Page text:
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Bug Science

Iron-Eating Bug Is Gobbling Up the Titanic 221

gambit3 writes "A newly discovered microbe dubbed Halomonas titanicae is chewing its way through the wreck of the Titanic and leaving little behind except a fine dust, researchers report in the International Journal of Systematic and Evolutionary Microbiology. 'In 1995, I was predicting that Titanic had another 30 years,' said Henrietta Mann, a civil engineering adjunct professor at Dalhousie University in Halifax, Nova Scotia. 'It's deteriorating much faster than that now.'"
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Iron-Eating Bug Is Gobbling Up the Titanic

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  • Propellers (Score:5, Informative)

    by dunezone ( 899268 ) on Friday December 10, 2010 @10:17AM (#34513672) Journal
    When it all turns to iron dust the propellers will still be there as their 100% manganese bronze and will must likely be buried before they fall.
  • by eldavojohn ( 898314 ) * <eldavojohn AT gmail DOT com> on Friday December 10, 2010 @10:28AM (#34513764) Journal
    From Microbewiki on Halomonas []:

    Because Halomonas species are typically halophiles, they are usually found in water sources with high salinity levels, such as the Dead Sea and even within the frigid waters of Antarctica.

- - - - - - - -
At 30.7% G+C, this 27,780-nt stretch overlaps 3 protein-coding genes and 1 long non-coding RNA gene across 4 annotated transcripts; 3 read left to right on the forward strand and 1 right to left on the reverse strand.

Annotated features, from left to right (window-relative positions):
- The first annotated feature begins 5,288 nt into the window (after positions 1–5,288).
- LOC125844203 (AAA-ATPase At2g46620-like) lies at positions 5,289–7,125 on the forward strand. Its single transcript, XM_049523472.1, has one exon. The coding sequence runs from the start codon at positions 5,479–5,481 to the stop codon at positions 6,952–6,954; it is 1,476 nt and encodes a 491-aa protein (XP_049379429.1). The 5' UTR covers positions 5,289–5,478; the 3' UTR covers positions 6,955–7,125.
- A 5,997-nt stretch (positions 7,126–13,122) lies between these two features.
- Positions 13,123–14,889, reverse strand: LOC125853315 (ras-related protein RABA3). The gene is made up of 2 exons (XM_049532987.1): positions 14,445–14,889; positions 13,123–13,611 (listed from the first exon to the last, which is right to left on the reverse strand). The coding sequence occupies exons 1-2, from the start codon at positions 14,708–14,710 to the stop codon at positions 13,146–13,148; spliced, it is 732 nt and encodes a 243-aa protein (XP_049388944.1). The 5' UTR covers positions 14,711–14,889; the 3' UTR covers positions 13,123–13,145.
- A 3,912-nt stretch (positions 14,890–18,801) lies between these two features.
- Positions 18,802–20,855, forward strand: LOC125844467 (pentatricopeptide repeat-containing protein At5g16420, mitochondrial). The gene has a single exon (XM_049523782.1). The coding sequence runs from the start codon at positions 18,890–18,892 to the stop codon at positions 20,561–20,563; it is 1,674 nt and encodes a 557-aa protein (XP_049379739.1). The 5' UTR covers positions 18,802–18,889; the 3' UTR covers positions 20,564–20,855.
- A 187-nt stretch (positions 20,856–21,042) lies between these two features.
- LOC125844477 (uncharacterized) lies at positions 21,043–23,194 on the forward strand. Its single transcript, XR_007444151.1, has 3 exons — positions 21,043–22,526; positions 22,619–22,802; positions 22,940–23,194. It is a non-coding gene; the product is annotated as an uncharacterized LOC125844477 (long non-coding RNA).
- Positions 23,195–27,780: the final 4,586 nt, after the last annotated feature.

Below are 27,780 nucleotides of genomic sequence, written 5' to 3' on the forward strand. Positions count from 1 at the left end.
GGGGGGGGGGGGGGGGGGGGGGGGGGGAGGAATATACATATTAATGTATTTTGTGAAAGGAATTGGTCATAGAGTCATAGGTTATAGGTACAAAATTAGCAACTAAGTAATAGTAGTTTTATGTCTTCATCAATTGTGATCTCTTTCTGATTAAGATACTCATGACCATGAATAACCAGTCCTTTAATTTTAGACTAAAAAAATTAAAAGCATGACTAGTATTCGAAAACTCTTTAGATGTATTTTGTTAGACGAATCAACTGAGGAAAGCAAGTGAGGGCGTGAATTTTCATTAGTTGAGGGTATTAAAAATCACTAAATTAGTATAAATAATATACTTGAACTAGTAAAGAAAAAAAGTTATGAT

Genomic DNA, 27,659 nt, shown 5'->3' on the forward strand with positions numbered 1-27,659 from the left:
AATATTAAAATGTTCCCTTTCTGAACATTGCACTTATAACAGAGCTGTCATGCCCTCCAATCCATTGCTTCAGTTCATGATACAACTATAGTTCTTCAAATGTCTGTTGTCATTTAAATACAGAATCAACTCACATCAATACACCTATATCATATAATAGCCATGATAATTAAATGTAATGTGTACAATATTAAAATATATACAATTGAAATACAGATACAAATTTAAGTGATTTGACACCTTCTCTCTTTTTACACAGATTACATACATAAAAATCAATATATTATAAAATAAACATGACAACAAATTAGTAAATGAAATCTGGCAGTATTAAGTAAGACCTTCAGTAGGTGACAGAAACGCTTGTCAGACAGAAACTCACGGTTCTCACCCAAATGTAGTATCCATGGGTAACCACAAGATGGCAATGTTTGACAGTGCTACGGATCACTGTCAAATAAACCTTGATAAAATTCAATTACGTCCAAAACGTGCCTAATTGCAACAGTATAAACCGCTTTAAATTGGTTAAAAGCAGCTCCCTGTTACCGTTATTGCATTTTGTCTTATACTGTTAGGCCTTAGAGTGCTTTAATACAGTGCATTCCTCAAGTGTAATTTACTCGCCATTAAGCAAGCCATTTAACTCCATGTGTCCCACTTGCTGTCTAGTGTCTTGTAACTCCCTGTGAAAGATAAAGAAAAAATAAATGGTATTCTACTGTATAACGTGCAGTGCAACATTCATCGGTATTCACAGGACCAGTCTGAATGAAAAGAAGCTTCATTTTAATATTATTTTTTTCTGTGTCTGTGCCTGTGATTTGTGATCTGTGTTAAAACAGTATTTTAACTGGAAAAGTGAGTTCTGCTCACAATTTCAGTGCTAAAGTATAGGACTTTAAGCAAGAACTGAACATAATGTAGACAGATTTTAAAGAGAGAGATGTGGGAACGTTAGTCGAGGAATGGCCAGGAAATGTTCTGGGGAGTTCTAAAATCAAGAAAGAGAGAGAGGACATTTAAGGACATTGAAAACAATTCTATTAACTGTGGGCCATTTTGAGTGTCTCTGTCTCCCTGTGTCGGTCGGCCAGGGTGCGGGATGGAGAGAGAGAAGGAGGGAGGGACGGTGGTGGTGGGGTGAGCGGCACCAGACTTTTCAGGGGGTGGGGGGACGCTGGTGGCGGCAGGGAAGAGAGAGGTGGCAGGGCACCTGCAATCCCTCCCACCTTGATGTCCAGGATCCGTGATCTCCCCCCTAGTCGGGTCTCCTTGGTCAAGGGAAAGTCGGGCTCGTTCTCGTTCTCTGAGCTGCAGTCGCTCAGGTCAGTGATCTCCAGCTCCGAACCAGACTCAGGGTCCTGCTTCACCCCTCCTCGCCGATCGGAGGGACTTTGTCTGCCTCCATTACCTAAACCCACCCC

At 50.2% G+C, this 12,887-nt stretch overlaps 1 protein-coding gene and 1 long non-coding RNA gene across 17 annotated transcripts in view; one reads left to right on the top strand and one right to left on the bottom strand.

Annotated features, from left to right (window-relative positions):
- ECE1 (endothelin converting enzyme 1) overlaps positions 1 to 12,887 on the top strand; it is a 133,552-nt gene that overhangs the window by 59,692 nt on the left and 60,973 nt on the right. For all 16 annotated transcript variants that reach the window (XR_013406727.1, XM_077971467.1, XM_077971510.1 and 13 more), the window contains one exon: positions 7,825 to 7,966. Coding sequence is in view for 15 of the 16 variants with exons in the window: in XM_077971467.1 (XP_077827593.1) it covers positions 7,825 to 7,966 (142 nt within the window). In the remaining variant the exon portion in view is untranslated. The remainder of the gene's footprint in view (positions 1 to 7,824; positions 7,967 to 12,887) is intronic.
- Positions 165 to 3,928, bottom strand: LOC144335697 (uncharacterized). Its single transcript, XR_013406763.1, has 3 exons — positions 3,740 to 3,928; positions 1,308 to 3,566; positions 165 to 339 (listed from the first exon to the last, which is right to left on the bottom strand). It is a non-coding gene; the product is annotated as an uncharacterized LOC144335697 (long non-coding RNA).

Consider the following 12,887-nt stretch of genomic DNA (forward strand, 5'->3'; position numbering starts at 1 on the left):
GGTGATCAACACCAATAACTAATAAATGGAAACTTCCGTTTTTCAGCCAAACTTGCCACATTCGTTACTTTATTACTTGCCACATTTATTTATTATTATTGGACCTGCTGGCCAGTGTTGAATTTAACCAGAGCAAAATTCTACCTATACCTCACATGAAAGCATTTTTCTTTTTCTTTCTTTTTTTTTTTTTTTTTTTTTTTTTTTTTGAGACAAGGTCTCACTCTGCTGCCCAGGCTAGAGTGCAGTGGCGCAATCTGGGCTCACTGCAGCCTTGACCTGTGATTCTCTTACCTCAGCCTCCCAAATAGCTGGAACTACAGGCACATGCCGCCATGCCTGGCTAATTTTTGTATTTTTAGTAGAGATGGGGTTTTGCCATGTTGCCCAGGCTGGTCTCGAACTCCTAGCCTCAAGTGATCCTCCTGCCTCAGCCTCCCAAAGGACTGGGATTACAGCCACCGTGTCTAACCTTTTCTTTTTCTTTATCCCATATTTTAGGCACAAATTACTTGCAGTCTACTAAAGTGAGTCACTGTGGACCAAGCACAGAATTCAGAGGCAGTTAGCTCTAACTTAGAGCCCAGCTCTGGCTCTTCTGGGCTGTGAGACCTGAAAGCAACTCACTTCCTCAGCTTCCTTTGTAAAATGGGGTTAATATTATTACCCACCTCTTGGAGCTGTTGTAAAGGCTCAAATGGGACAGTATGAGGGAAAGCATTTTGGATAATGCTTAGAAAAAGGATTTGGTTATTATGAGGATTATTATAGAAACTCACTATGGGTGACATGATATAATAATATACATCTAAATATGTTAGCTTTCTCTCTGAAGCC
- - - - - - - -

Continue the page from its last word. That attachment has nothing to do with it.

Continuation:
In the paper [] you can see where this bug sits in the phylogenetic tree.

    I'm guessing the Midway Atoll has warmer water but you might find different microbes. I guess I'm more curious if the researchers think this bug already existed or if it was a neighboring microbe in the phylogenetic tree that colonized titanic and prospered, mutating slowly to what it is today -- accustomed to the iron of the wreck? If you drop anything with high surface area into the ocean and check it out fifty years later, it might be the norm to find some microbe busily breaking it down with a slight twist ...

  • by cobrausn ( 1915176 ) on Friday December 10, 2010 @12:00PM (#34514548)
    And now we're trying to save the internet so future generations can be exposed to how stupid we were.
  • by crunchygranola ( 1954152 ) on Friday December 10, 2010 @02:04PM (#34515762)

    ... The Atlantic is quite saline. Any oceanographers out there who can explain why salinity is distributed this way? I would expect the most saline areas to be near the tropics, and the least saline to be near the poles where you find melting ice and lower dissolving capacity of water (can you tell I'm not a chemist?). ...

    You have the arctic ice thing exactly backwards - the predominant process producing ice in the arctic is not glacier calving, but the formation of sea-ice through freezing. This process locks up freshwater and thus drives up the salinity. The other thing is that after the descending air circulation near the poles dumps its moisture as snow, it is really dry, and is it moves south along the surface it is both warming and picking up moisture further driving up the salinity, and the enclosed basin of the North Atlantic tends to traps the saline water thus formed.

    The saline water does escape the North Atlantic of course, by sinking to the bottom (forming the North Atlantic Deep Water, NADW) and flowing south. This drives the very important global thermohaline circulation system.

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